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Sarah Taylor page one photo “When the economy tanked I became hyper focused and decided to do what I should have done ten years ago, which is to make my record,” says singer – songwriter and producer Sarah Taylor and she is right, because although music fans have enjoyed listening to Sarah Taylor sing backup vocals with an iconic array of artists spanning numerous genres this is the first time that Sarah Taylor’s vocals have been showcased when she has been a solo artist. She has recorded and performed with an iconic array of artists that include; Chaka Kahn, Melissa Etheridge, Burt Bacharach, Olivia Newton John, LL Cool J, Quincy Jones, Joe Cocker, Brian McKnight, Tanya Tucker, Kenny Loggins and Kenny G.  Her vocals and original songs have appeared in film and on television and along with her husband Paul Horabin she forms one half of what is considered to be a prolific production team, recording out of their own studio ReadMix Music, located in the NOHO district of Los Angeles.

 Earlier this year Sarah Taylor collaborated on an album with Paul Horabin and her longtime friend, musician, songwriter and actor Bill Mumy to create The Cure To Everything, consisting of thirteen songs, which range from the downright swampy feel of “Bad Medicine,” to the southwest rock – bluesy feel of “Don’t Give A Damn,” and a cover of the Lennon / McCartney “I’ve Got A Feeling,” featuring incredible instrumentals and highlighting the soulful, yet edgier side of Sarah Taylor’s vocals, as she is gritty and at times her wails are reminiscent of Janis Joplin in her prime. At times, on “I’ve Got A Feeling,” Taylor trades verses with Mumy and Dave Pearlman’s guitar growls, while Gerry Beckley plays Wurlitzer electric piano and Fritz Lewak is on drums and percussion.

 “For everybody who played on the record, it was really about what was going to serve the final product. I know a lot of musicians and musicians who are jaw dropping great and then you ask what is it that we are trying to do here? Well it is this; this is the color and these are the hues of what I want this to be, so you think about it. I think to really be successful on music projects, the name of the game is listening to yourself, being true to yourself and also trusting the people around you and letting them do their thing. I don’t have to go out and hyper manage and second guess them. These guys know, they know more than I do, so I let them do their thing. Doug Hamblin and I have known each other for a long, long time and he is a fantastic guitar player. I didn’t know David Sutton really well, but if you love Lucinda Williams and you are trying to do a record that you want that vibe pulled in, wouldn’t it be really smart to play with Lucinda’s bass player? Then David said Fritz Lewak is a great drummer and you will love this guy. He is perfect. He brought Fritz in, who plays on “Man Of Pride,” and “I’ve Got A Feeling,” and another one that isn’t on this record, but it will be on the next record. Bill (Mumy) and Weird Al Yankovic have been friends for years and years and years and I had met Al at Bill’s house socially, but I didn’t know him well and I never played with him. Bill thought that he would be perfect for several of the songs and so he played accordion on (the album). Gerry Beckley co-wrote “Man Of Pride,” with Bill so Gerry was happy to come down and play. He brought his Martin (guitar) down and played. Gerry also played the Wurlitzer and the keyboard part on “I’ve Got A Feeling.” Steve Baxter the trombonist is a great session player and he was recording next door with Paul’s uncle on his own CD and I liked him so much.  He played on “Great Domain,” the first song that we recorded.  He walked in from the studio next door, with his trumpet, he walked into the booth, did a couple of takes and they were both fantastic,” says Sarah Taylor as she recalls the recording of The Cure To Everything.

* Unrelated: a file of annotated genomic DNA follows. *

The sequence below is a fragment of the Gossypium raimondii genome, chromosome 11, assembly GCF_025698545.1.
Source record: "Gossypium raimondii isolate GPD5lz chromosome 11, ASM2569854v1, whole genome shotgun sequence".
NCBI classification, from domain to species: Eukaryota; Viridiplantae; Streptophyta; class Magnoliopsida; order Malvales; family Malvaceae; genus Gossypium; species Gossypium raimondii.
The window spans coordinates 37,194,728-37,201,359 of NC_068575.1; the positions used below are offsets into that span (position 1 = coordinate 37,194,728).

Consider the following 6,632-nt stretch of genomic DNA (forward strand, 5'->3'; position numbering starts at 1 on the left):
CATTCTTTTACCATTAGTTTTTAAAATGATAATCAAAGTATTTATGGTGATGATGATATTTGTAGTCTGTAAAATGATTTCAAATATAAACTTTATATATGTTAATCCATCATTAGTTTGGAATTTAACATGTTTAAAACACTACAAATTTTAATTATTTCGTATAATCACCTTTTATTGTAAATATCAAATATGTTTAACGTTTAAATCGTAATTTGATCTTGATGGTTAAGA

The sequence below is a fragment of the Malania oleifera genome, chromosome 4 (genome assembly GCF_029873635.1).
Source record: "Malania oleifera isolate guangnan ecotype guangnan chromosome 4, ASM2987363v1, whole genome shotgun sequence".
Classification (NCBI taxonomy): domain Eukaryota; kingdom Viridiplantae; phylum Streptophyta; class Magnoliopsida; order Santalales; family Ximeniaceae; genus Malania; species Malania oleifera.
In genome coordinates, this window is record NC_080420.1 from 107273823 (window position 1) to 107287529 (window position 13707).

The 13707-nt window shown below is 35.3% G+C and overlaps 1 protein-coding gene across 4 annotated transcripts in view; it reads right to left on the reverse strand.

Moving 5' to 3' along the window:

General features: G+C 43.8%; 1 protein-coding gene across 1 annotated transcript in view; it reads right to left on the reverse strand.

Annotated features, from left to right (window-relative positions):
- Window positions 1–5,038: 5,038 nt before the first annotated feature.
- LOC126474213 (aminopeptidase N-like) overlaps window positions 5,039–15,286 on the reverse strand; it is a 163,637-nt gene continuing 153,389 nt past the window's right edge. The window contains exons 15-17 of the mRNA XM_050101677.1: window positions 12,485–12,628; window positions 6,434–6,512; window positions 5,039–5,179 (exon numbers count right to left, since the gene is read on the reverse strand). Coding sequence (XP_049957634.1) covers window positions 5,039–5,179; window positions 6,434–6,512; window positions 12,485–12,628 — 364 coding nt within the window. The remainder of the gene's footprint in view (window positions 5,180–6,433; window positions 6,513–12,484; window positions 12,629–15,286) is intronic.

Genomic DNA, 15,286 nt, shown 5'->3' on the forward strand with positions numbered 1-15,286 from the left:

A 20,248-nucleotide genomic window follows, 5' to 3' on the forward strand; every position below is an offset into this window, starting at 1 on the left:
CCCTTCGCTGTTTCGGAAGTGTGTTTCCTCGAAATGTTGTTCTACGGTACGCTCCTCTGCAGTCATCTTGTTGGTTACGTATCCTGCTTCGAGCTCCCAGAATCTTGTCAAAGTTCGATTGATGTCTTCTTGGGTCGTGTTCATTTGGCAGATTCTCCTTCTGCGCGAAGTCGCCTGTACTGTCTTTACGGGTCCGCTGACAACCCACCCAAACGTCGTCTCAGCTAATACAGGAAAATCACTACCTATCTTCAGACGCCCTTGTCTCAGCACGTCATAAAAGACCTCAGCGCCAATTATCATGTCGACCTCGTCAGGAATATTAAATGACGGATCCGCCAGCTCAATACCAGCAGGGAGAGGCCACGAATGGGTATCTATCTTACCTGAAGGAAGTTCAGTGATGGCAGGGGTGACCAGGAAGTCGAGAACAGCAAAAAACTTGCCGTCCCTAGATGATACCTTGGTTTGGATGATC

The connection between Sarah Taylor and Bill Mumy goes back many years. “Bill (Mumy) and I met a bajillion years ago. We liked each other right away and we became friends.  We remained close friends ever since and I introduced him to his wife.  We have worked on a lot of projects together, we have written together and I have recorded a lot of songs for him and with him. We have played on each other’s (albums) and we are joined at the hip. He called me up one day and he said that he had this idea that he thought we should do together. He said he had this handful of tunes and that some of them went way, way back and some were more current. He thought we should get together and work on something that was more acoustic driven or organically driven, kind of like Raising Sand, the Robert Plant and Alison Krauss CD. I said that is brilliant. Paul and I had just got ReadyMix (the recording studio) and it was still being renovated, so the idea was to do it in the studio, as the first project that we would do. Paul thought it was a great idea, because it would be a great project and a great christening party and it would also allow him to iron out bugs, while getting to know the room acoustically. When the studio was ready to go, we started working on The Cure To Everything,” she says.  Read more